New policies on operational resilience from UK regulators gives firms the confidence to push ahead with necessary changes and investment.
On March 29, 2021, new operational resilience policies were published by the Bank of England, the Prudential Regulation Authority (PRA) and the Financial Conduct Authority (FCA). While these policies are closely aligned to the key points made in earlier consultation papers, they continue to stress the importance of identifying and maintaining important business services (IBSs) that are essential to operational resilience and preventing consumer harm.
There are several themes, and subsequent implications, for firms to consider as they deliver their operational resilience programmes:
Definitions and timelines
The clarity and flexibility provided by the UK regulators will enable firms to confidently progress with their operational resilience delivery programmes with renewed certainty. The specified timelines will drive the prioritisation of activities and the level of detail to which they will need to be completed. No longer needing to deliver mapping and testing in totality by March 31, 2022, means that firms will need to ensure that their delivery programmes account for an iterative approach that delivers continual improvement. We expect that firms will be rapidly refreshing their delivery plans in line with published policy.
IBSs and impact tolerances are at the heart of operational resilience
In addition to duration, firms will need to consider a wide range of factors — including vulnerable customers — when identifying IBSs and their impact tolerances. The requirement to refresh this annually means that firms will need to define, document and embed a practical and repeatable approach to delivering both IBSs and impact tolerances, as opposed to a one-off ‘tick-box’ exercise.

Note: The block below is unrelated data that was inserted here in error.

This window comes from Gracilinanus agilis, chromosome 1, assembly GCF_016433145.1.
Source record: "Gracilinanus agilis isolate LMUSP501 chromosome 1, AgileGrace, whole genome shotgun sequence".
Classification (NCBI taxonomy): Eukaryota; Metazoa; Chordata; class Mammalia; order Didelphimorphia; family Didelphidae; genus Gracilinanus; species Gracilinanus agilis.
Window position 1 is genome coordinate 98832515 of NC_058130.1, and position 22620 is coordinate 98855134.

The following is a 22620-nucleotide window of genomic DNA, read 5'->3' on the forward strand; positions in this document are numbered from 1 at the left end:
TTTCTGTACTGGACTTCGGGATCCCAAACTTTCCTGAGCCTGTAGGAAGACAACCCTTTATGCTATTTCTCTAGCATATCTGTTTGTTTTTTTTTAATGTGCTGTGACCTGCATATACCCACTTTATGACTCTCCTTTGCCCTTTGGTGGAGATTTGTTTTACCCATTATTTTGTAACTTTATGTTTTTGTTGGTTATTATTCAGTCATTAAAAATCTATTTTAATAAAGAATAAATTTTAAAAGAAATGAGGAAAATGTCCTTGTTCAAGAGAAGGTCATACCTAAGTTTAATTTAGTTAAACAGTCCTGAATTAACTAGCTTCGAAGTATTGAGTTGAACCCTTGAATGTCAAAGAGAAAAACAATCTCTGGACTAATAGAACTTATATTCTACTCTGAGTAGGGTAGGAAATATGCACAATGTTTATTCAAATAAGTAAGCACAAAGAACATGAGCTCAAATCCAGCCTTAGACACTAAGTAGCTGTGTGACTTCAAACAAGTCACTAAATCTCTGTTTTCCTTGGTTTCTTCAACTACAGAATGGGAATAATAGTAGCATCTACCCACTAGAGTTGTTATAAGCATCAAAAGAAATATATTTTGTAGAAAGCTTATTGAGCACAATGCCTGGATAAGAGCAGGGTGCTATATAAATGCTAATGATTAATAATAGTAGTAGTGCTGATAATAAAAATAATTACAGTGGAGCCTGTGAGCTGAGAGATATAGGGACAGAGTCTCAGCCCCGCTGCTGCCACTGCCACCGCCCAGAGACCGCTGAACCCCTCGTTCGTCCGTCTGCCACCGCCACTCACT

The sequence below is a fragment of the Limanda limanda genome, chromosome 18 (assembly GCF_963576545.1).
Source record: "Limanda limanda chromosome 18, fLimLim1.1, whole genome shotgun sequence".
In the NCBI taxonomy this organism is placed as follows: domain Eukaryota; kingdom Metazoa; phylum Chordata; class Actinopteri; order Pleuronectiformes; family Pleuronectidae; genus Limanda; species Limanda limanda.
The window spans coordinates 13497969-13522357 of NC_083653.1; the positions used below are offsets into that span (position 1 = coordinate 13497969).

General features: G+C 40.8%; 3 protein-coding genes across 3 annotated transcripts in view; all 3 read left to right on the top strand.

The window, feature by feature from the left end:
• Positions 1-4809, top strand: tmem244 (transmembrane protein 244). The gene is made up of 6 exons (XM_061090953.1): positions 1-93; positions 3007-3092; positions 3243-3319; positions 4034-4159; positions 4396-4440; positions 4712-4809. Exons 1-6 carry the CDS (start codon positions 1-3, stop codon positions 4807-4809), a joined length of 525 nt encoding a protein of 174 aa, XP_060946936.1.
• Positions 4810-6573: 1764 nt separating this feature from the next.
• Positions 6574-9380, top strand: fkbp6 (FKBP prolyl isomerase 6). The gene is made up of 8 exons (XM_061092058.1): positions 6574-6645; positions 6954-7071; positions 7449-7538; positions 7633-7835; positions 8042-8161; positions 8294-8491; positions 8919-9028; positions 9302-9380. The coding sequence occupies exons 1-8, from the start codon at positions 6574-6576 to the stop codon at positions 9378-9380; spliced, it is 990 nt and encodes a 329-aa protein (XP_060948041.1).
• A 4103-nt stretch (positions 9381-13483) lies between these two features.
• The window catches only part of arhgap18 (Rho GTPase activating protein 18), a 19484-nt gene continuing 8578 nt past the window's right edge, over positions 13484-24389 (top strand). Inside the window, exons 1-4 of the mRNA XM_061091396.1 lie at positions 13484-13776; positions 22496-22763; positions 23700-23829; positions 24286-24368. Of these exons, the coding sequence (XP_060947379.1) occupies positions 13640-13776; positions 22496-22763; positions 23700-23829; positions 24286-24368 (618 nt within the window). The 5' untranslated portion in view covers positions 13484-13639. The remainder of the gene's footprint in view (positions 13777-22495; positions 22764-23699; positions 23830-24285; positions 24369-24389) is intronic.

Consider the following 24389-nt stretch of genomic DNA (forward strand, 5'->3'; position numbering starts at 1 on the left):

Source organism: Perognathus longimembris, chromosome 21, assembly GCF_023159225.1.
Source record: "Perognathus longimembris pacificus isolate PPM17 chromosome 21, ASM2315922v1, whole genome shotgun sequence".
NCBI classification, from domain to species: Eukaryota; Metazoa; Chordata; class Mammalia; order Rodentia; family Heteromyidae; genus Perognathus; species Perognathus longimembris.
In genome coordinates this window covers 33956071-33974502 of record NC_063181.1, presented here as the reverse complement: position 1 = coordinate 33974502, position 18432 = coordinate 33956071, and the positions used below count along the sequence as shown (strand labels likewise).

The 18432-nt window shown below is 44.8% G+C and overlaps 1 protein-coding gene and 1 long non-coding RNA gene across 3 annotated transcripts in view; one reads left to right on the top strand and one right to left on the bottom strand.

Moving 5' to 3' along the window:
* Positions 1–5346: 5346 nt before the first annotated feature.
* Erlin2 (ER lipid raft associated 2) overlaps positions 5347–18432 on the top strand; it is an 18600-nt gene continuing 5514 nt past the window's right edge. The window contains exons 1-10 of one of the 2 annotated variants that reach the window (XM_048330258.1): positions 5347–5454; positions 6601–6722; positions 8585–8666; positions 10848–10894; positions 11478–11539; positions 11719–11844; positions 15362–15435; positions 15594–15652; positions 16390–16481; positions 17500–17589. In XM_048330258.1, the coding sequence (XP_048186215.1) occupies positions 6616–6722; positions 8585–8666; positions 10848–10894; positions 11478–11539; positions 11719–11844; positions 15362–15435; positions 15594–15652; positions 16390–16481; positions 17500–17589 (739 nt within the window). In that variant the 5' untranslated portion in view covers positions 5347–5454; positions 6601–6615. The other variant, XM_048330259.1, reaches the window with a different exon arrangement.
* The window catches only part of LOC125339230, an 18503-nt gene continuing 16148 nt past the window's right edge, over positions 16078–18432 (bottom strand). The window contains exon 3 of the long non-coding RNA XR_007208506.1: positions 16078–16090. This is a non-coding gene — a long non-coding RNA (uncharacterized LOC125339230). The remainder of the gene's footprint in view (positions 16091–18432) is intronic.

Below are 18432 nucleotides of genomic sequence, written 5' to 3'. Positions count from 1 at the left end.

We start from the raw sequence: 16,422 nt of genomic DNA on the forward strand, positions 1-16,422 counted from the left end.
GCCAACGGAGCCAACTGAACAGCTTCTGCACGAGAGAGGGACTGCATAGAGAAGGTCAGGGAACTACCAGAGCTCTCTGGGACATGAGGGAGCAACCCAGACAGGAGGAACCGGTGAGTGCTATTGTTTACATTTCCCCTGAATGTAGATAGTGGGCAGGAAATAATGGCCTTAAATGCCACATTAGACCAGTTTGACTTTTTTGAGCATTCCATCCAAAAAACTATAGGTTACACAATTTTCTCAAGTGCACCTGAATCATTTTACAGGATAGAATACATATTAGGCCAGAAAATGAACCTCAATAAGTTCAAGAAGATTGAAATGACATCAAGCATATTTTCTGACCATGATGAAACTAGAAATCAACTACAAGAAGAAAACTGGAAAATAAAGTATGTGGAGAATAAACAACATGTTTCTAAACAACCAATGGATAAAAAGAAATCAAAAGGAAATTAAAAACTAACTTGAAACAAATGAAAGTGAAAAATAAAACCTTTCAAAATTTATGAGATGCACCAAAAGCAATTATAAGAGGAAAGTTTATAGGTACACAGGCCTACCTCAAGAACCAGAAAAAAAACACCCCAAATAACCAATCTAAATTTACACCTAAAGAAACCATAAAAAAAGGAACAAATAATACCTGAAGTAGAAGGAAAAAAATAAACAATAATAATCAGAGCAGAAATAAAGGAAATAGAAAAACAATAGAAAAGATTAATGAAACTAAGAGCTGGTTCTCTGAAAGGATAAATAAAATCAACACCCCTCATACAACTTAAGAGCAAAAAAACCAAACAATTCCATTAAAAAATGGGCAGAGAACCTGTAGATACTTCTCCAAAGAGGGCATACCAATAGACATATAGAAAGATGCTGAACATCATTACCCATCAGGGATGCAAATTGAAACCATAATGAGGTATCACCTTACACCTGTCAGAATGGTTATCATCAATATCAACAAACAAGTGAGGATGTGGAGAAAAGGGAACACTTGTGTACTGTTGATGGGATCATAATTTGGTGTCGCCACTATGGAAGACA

Firms are also expected to consider what happens when multiple services fail at once, as this has a compounding effect on the failure of the rest of their operations. On this topic, firms should also identify group services that are shared across different geographies and functions. Both additional considerations will require further firm-wide engagement, time and delivery resources.
Strong third-party management and governance will be key
This means that firms will likely need to significantly enhance their approach to third-party management in order to gain assurance that their delivery provider is able to continually deliver within impact tolerances. Cross-programme sponsorship will be critical to ensuring that delivery expectations are met in what is an increasingly important area. Hands-on governance by board-level stakeholders and the SMF24 will need refreshed reporting frameworks and regular training, both of which will need to be baked into delivery roadmaps.
Realisation of benefits
Now that firms have the timelines, policy and supervisory statements for operational resilience, they will need to undertake efforts to deliver the regulatory change required. Embedding operational resilience into the DNA of a firm will require practical steps, such as updating change control and impact assessments arrangements, regular and customised training programmes, and using the lens of IBSs as part of BAU. In turn, firms will capitalise on more reliable operations and consistently better customer outcomes.